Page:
But ac­cord­ing to Oras Tynkky­nen from the Fin­nish In­no­va­tion Fund Si­tra, there’s noth­ing bet­ter than a well-func­tion­ing district-level heat­ing sys­tem in high den­sity ur­ban ar­eas in cold coun­tries like Fin­land or Ukraine.

The prob­lems are to make the old sys­tem ef­fi­cient and re­duce en­ergy losses.

Warm loans

Since the win­ter of 2016, 84 per­cent of multi-apart­ment build­ings in Ukraine have been equipped with heat­ing me­ters, which al­lows house­holds to pay bills based on ac­tual con­sump­tion rather than by fixed tar­iffs.

But the real game changer is the ren­o­va­tion of old build­ings with en­ergy-sav­ing so­lu­tions, and this is what home­own­ers have to do them­selves, with some fi­nan­cial help from the Ukrainian gov­ern­ment and in­ter­na­tional or­ga­ni­za­tions.

A few years ago, Ukraine’s state agency for en­ergy ef­fi­ciency launched its “Warm Loans” pro­gram, un­der which it com­pen­sates for 30 to 70 per­cent of the cost of bank loans taken for en­ergy-sav­ing ma­te­ri­als and equip­ment.

The as­so­ci­a­tion of home­own­ers in the multi-apart­ment build­ing at 34 Mira Street in Sumy re­ceived its first “Warm Loan” of Hr 180,000 ($6,300) in mid-2016.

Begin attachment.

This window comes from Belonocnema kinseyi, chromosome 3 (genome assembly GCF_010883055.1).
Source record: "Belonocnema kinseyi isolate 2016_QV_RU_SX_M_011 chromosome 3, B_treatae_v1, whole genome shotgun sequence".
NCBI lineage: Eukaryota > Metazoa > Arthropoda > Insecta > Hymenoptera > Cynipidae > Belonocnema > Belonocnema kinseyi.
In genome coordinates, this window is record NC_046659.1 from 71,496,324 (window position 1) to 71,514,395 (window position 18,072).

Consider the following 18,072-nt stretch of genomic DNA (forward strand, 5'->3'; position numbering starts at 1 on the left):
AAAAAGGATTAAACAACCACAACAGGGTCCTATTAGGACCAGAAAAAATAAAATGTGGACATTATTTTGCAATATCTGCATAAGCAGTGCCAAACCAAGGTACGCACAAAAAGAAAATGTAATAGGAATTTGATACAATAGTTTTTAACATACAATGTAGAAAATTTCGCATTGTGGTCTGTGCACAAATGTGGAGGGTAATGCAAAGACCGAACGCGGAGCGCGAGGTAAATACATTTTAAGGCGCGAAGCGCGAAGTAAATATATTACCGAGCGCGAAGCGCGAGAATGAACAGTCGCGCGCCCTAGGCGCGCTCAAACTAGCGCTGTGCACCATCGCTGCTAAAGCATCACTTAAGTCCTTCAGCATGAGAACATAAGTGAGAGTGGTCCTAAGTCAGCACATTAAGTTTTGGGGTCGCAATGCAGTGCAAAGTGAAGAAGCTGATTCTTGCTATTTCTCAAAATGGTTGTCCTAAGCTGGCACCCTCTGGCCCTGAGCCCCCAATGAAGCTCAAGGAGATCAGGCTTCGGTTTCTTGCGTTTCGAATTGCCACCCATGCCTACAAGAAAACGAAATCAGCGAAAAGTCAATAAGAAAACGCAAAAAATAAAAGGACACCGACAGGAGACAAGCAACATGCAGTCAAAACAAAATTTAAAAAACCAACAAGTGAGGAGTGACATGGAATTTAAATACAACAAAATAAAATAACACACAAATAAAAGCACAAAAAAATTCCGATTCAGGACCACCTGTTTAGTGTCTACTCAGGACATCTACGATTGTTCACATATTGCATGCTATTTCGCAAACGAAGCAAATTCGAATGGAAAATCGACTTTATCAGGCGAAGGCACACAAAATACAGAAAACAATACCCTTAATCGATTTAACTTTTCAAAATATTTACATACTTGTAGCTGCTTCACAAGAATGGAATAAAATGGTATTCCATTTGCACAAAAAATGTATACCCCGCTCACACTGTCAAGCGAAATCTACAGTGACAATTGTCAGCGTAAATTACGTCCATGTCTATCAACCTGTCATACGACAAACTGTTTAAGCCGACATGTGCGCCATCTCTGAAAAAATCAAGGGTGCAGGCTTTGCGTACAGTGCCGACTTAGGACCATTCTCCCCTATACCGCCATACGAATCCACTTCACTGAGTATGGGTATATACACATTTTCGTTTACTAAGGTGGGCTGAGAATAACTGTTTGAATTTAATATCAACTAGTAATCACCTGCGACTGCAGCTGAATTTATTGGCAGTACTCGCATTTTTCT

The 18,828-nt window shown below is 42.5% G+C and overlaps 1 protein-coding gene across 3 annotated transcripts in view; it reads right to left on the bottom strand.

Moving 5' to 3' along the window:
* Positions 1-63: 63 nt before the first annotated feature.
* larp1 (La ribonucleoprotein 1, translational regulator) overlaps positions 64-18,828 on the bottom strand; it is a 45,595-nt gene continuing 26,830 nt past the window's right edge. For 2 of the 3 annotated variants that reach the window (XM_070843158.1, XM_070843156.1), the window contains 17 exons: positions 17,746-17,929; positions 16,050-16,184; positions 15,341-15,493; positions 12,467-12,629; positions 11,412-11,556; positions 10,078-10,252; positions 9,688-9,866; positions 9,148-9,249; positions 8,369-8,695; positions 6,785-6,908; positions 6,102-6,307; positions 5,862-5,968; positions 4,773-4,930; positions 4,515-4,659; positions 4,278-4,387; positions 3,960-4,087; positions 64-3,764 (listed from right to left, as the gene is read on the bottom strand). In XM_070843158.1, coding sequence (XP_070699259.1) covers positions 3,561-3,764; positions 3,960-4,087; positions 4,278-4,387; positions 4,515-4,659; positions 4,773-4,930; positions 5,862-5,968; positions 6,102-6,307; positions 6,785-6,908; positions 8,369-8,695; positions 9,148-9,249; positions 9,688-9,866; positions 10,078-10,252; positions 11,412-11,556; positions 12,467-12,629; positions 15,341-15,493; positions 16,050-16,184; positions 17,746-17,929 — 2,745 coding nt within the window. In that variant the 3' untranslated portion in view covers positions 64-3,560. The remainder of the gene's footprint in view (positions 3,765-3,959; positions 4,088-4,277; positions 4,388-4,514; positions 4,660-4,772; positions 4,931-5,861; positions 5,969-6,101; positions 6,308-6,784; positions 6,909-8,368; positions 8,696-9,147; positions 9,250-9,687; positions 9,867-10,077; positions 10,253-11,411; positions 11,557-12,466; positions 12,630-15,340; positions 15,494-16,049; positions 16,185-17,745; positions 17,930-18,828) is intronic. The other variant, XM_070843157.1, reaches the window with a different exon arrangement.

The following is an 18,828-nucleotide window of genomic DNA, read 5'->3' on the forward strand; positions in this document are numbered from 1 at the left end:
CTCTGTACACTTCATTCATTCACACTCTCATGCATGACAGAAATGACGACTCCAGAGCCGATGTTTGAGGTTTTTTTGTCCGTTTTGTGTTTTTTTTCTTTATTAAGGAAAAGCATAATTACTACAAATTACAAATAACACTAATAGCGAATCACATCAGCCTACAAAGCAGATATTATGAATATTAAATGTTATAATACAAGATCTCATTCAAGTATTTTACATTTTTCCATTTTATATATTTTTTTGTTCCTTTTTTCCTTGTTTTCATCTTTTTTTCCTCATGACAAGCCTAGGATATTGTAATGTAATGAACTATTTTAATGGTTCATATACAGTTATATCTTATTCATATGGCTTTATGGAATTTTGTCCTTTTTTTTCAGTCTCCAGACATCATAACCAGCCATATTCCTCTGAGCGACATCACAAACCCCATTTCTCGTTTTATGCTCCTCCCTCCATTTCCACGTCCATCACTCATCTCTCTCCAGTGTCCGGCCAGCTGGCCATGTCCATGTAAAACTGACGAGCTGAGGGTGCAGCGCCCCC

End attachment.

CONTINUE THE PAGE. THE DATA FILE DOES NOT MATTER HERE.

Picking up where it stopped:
The home­own­ers re­placed win­dows and doors, fixed the build­ing’s elec­tri­cal wiring, switched to us­ing low-power LED lamps, and in­stalled an in­di­vid­ual heat­ing sub­sta­tion for the build­ing, which helped to dis­trib­ute heat evenly to all flats and keep the in­doors tem­per­a­ture at 22 de­grees Cel­sius even in the cold­est months.

How­ever, they weren’t sav­ing as much on heat­ing as they’d ex­pected. Us­ing a ther­mal view­ing cam­era, they saw that the heat was leak­ing out of cracks in the build­ing’s walls.

“We took an­other loan of Hr 1 mil­lion ($35,300) to in­su­late the walls this year,” said Ser­hiy Adamovych, the head of the home­own­ers’ as­so­ci­a­tion of house No. 34. “And this is only the be­gin­ning. We also need to mend the roof and fix leaky pipes.”

He added that they wouldn’t be able to af­ford the ma­te­ri­als if a large por­tion of their loans weren’t cov­ered by the state en­ergy ef­fi­ciency fund. “We couldn’t wait any­more. The build­ing was crum­bling. And to­mor­row might be too late.”

Col­lec­tive ef­fort